Yet the book still reminded me of my own book club because ours is all women, we don’t all see eye to eye, but we educate one another and learn about each others views and lives in a way that can’t be done at a dinner party or a dance club or over Sunday brunch. We, like the girls in Tehran, each read the book a bit differently, associate our own lives to the work somehow and enter book club with a different understanding of the book then the girl sitting on either side of us and leave with a different understanding of one another, a much more personal one then when we began.
Inspired by Azar Nafisi I want to tell you just how I became part of a book club and why it has changed my life for the better and why this book club will always be something I look back on with fondness.
About two and a half years ago a girl was hired at the company down the hall. Commercial rents have increased so significantly over the past few years that many companies had moved off our floor so that when there was a new body on our floor everyone noticed. The girl, Marta, seemed to be about my age and we seemed to always need to use the restroom at the same time. We said hello often and were cordial, but not much beyond that. Then one day my company had a political event for Gavin Newsom which I played a heavy role in planning. I invited all of the companies on the floor. Later this girl’s company was also having an event and so she came to me to see who we had used to cater, etc. One happy hour later we discovered we enjoyed each others company. Before I knew it I was invited along to parties, dinners and then one day I was invited to book club.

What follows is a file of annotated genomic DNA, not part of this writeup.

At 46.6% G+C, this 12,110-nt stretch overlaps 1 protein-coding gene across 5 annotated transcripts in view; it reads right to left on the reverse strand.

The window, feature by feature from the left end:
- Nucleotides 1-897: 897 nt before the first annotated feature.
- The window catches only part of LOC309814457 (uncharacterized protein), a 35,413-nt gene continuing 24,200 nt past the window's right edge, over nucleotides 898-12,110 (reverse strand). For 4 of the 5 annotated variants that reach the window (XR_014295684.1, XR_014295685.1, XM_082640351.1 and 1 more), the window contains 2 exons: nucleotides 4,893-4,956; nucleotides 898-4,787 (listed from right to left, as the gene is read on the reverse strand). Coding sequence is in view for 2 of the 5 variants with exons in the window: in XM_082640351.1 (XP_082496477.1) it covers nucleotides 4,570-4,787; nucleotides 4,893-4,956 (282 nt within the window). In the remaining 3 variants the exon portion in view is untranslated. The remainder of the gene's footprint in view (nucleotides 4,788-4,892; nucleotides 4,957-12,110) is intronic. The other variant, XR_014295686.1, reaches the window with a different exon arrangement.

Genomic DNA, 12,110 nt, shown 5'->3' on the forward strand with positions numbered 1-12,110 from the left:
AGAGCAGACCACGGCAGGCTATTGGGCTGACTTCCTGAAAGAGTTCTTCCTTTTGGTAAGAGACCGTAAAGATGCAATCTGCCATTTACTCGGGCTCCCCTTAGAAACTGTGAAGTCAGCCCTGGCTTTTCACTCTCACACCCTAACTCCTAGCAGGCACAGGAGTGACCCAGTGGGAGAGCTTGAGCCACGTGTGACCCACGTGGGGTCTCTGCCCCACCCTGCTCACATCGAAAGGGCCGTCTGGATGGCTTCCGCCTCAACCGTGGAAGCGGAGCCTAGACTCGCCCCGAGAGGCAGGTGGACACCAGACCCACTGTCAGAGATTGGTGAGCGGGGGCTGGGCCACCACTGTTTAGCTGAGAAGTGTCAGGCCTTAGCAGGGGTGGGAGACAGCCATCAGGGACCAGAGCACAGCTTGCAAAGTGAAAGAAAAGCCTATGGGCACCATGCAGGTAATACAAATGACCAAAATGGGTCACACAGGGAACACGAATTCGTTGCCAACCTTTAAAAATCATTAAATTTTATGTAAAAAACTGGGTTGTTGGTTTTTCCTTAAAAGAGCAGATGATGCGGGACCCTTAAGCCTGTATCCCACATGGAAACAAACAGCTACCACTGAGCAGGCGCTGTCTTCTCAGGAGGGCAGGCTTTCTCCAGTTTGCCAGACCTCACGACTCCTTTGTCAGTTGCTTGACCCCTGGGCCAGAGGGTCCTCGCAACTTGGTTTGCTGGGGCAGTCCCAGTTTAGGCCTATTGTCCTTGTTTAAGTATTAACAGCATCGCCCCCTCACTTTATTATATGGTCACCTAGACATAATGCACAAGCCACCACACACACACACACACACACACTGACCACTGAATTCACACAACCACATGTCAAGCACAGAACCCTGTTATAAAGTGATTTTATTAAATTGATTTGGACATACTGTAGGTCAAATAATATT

My first book club Renee hosted and we read The Curious Incident of a Dog in The Night. Renee lived in a beautiful apartment on Arguelo and California. I didn’t know anyone. I had met a few of the girls at Suite One 8 One at a party that Marta threw one evening, but had spent most of the evening talking to other people so I didn’t even remember their names and some even their faces. I felt a bit out of place at book club and Marta seemed to be making an effort not to hang out with me, forcing me to be friendly with all of the other girls, forcing me to mingle and meet. It was a lot of work, especially considering that one of the very first girls I met I wished I had never met. She annoyed me to no end. But then we started discussing the book and the book club turned a book that I hadn’t thought much about, that I thought was mediocre into something that I thought was really great. It also made me realize that I was surrounded by many wonderfully intelligent women, women that I realized I wanted to be around more.
That night I walked home with Jen, a girl I had just met. For two girls that new nothing about one another we had told some of our deepest and darkest secrets in the most matter a fact comfortable manner imaginable on that walk home. This was definitely a result of the book club. Not one of us had a child suffering from autism, or a sibling, but somehow we each were able to draw part of our own life from the book. Letting one another into our thoughts creates this bond that Azar describes so eloquently through out her book.